A press conference was held Tuesday by lawyers representing four individuals in a lawsuit against UC Berkeley, the UC Board of Regents and the city of Berkeley, along with specific individuals, for injuries sustained during the protests of the Milo Yiannopoulos event last February.
Attorneys Shawn Steel, Alexander Eisner and Bill Becker contended that campus and city police did not provide adequate protection for the four plaintiffs — John Jennings, Katrina Redelsheimer, Trever Hatch and Donald Fletcher. The press conference lasted about an hour and was held on the steps of the Martin Luther King Jr. Student Union.
The case involves both constitutional claims — concerning campus speaker and crowd control policy — and personal injury claims, according to Becker.
The February protest involved large fires, broken windows and destroyed property on and around Sproul Plaza. A group of masked figures instigated violence and allegedly physically attacked the plaintiffs, according to the complaint.
In the past, campus spokesperson Dan Mogulof has condemned such violence and destruction of property. Becker said he expects the campus, UCPD and BPD to file conditions to dismiss the case.
“It’s not lost on us that it was dangerous for the police officers that were there,” Eisner said. “However, they had weeks to prepare for the event (and) other events to base their response off.”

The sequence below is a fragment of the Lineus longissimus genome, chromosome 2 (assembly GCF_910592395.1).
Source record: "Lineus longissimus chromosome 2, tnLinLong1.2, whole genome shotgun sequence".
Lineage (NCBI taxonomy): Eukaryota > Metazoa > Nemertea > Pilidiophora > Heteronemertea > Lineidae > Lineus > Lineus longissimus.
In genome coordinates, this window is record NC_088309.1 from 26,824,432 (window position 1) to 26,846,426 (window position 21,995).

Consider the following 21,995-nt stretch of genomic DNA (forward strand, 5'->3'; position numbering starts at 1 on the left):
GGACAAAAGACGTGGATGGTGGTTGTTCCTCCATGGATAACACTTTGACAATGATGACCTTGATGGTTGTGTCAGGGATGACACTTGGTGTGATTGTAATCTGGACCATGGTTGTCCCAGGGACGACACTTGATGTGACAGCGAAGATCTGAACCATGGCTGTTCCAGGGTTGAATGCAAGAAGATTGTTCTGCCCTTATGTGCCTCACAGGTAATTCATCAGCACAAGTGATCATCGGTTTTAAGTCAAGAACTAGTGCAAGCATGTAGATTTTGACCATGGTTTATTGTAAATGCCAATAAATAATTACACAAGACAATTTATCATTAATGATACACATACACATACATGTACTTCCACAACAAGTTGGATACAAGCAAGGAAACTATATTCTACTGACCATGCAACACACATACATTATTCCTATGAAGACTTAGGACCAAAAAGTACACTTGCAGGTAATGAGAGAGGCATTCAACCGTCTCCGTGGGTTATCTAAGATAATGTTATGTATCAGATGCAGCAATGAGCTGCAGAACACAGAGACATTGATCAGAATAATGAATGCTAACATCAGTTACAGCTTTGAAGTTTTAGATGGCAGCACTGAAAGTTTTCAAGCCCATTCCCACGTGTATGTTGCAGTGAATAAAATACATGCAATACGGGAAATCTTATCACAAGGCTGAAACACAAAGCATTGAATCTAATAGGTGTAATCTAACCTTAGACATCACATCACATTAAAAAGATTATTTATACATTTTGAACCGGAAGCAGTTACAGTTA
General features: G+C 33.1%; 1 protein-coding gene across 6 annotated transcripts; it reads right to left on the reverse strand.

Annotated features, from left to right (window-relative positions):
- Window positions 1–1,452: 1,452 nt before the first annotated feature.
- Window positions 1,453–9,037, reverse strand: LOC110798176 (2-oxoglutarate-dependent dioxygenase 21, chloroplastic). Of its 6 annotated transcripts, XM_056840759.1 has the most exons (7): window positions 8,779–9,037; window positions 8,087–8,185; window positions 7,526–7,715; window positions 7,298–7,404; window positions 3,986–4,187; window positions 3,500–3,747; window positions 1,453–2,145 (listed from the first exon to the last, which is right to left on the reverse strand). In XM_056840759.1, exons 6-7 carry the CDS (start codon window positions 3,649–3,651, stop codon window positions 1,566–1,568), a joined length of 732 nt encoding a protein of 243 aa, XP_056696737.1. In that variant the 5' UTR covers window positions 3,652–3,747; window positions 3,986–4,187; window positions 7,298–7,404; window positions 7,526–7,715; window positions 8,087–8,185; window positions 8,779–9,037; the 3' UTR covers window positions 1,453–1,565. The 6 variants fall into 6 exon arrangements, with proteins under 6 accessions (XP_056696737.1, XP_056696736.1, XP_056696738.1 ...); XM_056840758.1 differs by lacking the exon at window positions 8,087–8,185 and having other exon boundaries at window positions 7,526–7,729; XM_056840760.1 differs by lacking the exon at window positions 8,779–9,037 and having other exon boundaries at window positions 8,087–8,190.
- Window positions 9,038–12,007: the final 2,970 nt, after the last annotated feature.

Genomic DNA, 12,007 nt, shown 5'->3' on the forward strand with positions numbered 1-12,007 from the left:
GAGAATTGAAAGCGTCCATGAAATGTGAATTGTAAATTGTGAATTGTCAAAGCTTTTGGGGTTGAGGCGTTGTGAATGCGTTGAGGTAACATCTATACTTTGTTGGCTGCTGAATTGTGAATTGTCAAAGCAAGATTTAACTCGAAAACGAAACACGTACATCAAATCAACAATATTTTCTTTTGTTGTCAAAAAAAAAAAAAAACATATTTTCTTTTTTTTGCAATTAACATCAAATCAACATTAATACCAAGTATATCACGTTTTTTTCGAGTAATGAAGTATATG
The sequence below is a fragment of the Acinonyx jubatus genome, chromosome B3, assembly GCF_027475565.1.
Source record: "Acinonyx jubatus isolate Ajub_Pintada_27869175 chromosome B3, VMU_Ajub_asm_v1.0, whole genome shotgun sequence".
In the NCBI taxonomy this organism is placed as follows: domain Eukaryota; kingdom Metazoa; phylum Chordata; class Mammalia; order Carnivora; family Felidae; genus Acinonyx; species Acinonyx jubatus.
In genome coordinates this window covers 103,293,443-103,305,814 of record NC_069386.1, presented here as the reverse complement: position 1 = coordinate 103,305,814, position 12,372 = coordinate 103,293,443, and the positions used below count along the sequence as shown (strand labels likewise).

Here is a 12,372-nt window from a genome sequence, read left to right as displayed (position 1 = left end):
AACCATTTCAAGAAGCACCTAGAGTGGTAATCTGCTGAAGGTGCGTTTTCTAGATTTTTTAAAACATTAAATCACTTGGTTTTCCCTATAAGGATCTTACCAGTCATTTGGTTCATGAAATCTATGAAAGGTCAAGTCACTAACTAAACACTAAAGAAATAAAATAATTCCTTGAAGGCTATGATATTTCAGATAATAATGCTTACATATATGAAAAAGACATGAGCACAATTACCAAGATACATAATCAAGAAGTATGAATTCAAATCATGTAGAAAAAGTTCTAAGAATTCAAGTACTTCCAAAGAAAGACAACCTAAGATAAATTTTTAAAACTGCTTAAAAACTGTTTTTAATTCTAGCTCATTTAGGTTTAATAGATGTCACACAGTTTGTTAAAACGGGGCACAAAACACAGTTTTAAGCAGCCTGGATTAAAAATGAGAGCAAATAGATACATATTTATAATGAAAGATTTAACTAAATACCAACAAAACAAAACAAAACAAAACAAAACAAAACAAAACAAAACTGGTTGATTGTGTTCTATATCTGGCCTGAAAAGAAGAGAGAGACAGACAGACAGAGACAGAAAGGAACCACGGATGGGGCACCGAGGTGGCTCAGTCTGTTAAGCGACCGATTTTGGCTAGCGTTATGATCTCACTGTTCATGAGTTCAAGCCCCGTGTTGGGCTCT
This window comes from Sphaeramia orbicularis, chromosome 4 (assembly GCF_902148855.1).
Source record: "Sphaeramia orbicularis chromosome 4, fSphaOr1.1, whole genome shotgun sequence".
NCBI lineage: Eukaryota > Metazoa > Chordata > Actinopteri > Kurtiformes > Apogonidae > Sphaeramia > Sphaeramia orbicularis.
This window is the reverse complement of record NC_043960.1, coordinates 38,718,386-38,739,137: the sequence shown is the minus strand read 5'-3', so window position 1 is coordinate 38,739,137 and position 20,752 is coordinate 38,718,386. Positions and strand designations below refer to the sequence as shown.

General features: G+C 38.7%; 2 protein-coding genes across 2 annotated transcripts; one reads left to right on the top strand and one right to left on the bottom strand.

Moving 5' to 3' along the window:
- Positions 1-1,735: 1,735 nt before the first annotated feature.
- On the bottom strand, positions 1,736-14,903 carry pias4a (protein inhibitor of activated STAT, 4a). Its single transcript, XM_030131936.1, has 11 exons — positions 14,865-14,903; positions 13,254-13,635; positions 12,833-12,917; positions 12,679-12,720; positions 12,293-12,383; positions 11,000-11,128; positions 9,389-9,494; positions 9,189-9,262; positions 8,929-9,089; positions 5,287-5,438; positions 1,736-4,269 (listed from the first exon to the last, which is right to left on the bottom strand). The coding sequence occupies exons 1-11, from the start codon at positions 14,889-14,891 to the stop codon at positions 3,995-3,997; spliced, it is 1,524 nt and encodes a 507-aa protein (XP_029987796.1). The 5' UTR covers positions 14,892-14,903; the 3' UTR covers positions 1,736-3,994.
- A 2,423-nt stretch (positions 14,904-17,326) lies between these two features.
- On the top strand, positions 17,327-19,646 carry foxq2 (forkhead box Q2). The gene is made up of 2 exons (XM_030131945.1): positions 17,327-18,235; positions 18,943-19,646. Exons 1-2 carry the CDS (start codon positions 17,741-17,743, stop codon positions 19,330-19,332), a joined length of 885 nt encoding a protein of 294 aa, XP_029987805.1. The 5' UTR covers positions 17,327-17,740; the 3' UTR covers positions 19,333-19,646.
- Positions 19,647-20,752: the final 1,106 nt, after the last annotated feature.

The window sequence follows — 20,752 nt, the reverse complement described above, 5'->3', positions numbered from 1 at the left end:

Eisner said he believes that the police officers did not follow their own protocol, noting that officers on the ground that night had moved indoors when the protests outside became violent and placed barricades that allegedly funneled peaceful bystanders into the protest.
According to Steel, the lawsuit is not about pursuing monetary reward, but about bringing light to conservative speakers who are being denied platforms on college campuses nationwide — a situation he described at the press conference as a “growing cancer” stemming from the lack of “intellectual diversity.”
“(We are) expecting a mountain of lawyers,” Steel said at the press conference. “The odds are not very good, but it’s the right thing to do.”
The lawsuit was filed only recently instead of closer to last February because of the lengthy process of assembling a legal team, compiling a 150-page exhibit and 47-page complaint, and educating the clients, among other preparations, Steel said.
The attorneys working on the case are not only working for free, according to Steel, but are also paying the court and legal costs of the case for the plaintiffs. Becker said they are requesting to be awarded attorney’s fees from the court if they prevail.
A few members of the student organization Berkeley College Republicans, or BCR, attended the press conference. BCR president Bradley Devlin expressed support for the four plaintiffs and their attorneys.
“We’re bringing a lawsuit against Berkeley on behalf of conservatives in one of the most liberal courts in the nation,” Eisner said. “It’s definitely going to be an uphill battle.”